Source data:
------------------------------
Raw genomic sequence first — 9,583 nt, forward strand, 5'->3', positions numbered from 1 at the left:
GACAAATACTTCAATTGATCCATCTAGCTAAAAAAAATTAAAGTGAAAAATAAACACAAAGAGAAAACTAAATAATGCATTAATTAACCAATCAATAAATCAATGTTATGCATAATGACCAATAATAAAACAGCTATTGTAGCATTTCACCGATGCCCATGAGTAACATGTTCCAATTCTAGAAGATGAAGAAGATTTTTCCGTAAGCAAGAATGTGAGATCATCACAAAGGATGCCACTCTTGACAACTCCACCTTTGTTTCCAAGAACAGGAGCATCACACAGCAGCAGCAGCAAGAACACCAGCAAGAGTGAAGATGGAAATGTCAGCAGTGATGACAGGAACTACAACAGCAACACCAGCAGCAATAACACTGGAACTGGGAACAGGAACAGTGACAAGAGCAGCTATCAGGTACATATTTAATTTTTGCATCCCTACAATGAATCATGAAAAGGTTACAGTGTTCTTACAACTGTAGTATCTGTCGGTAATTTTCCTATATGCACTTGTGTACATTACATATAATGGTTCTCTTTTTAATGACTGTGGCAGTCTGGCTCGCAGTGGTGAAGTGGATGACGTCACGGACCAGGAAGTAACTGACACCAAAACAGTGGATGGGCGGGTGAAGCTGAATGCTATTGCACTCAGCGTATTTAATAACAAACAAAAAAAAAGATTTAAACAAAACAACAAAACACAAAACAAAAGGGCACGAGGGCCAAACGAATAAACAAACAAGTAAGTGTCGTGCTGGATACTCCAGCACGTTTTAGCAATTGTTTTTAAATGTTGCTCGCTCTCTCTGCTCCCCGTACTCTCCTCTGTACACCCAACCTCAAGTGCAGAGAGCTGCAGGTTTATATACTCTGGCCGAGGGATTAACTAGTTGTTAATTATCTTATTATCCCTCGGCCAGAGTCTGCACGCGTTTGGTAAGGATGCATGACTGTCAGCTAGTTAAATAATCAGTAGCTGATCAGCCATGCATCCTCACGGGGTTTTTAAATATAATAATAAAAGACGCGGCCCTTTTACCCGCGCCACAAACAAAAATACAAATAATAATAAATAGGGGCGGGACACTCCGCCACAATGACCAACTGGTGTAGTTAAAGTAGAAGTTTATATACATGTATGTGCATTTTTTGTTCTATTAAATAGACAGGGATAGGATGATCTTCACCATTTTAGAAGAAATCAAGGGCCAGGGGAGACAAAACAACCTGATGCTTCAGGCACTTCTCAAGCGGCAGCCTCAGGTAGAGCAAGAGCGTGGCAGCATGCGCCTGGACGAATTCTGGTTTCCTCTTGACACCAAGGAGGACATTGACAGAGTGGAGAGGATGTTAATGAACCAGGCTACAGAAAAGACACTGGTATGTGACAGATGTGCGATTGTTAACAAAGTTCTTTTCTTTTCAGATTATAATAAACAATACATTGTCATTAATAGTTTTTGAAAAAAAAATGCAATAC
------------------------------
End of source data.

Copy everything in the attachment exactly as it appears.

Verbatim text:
Raw genomic sequence first — 9,583 nt, forward strand, 5'->3', positions numbered from 1 at the left:
GACAAATACTTCAATTGATCCATCTAGCTAAAAAAAATTAAAGTGAAAAATAAACACAAAGAGAAAACTAAATAATGCATTAATTAACCAATCAATAAATCAATGTTATGCATAATGACCAATAATAAAACAGCTATTGTAGCATTTCACCGATGCCCATGAGTAACATGTTCCAATTCTAGAAGATGAAGAAGATTTTTCCGTAAGCAAGAATGTGAGATCATCACAAAGGATGCCACTCTTGACAACTCCACCTTTGTTTCCAAGAACAGGAGCATCACACAGCAGCAGCAGCAAGAACACCAGCAAGAGTGAAGATGGAAATGTCAGCAGTGATGACAGGAACTACAACAGCAACACCAGCAGCAATAACACTGGAACTGGGAACAGGAACAGTGACAAGAGCAGCTATCAGGTACATATTTAATTTTTGCATCCCTACAATGAATCATGAAAAGGTTACAGTGTTCTTACAACTGTAGTATCTGTCGGTAATTTTCCTATATGCACTTGTGTACATTACATATAATGGTTCTCTTTTTAATGACTGTGGCAGTCTGGCTCGCAGTGGTGAAGTGGATGACGTCACGGACCAGGAAGTAACTGACACCAAAACAGTGGATGGGCGGGTGAAGCTGAATGCTATTGCACTCAGCGTATTTAATAACAAACAAAAAAAAAGATTTAAACAAAACAACAAAACACAAAACAAAAGGGCACGAGGGCCAAACGAATAAACAAACAAGTAAGTGTCGTGCTGGATACTCCAGCACGTTTTAGCAATTGTTTTTAAATGTTGCTCGCTCTCTCTGCTCCCCGTACTCTCCTCTGTACACCCAACCTCAAGTGCAGAGAGCTGCAGGTTTATATACTCTGGCCGAGGGATTAACTAGTTGTTAATTATCTTATTATCCCTCGGCCAGAGTCTGCACGCGTTTGGTAAGGATGCATGACTGTCAGCTAGTTAAATAATCAGTAGCTGATCAGCCATGCATCCTCACGGGGTTTTTAAATATAATAATAAAAGACGCGGCCCTTTTACCCGCGCCACAAACAAAAATACAAATAATAATAAATAGGGGCGGGACACTCCGCCACAATGACCAACTGGTGTAGTTAAAGTAGAAGTTTATATACATGTATGTGCATTTTTTGTTCTATTAAATAGACAGGGATAGGATGATCTTCACCATTTTAGAAGAAATCAAGGGCCAGGGGAGACAAAACAACCTGATGCTTCAGGCACTTCTCAAGCGGCAGCCTCAGGTAGAGCAAGAGCGTGGCAGCATGCGCCTGGACGAATTCTGGTTTCCTCTTGACACCAAGGAGGACATTGACAGAGTGGAGAGGATGTTAATGAACCAGGCTACAGAAAAGACACTGGTATGTGACAGATGTGCGATTGTTAACAAAGTTCTTTTCTTTTCAGATTATAATAAACAATACATTGTCATTAATAGTTTTTGAAAAAAAAATGCAATAC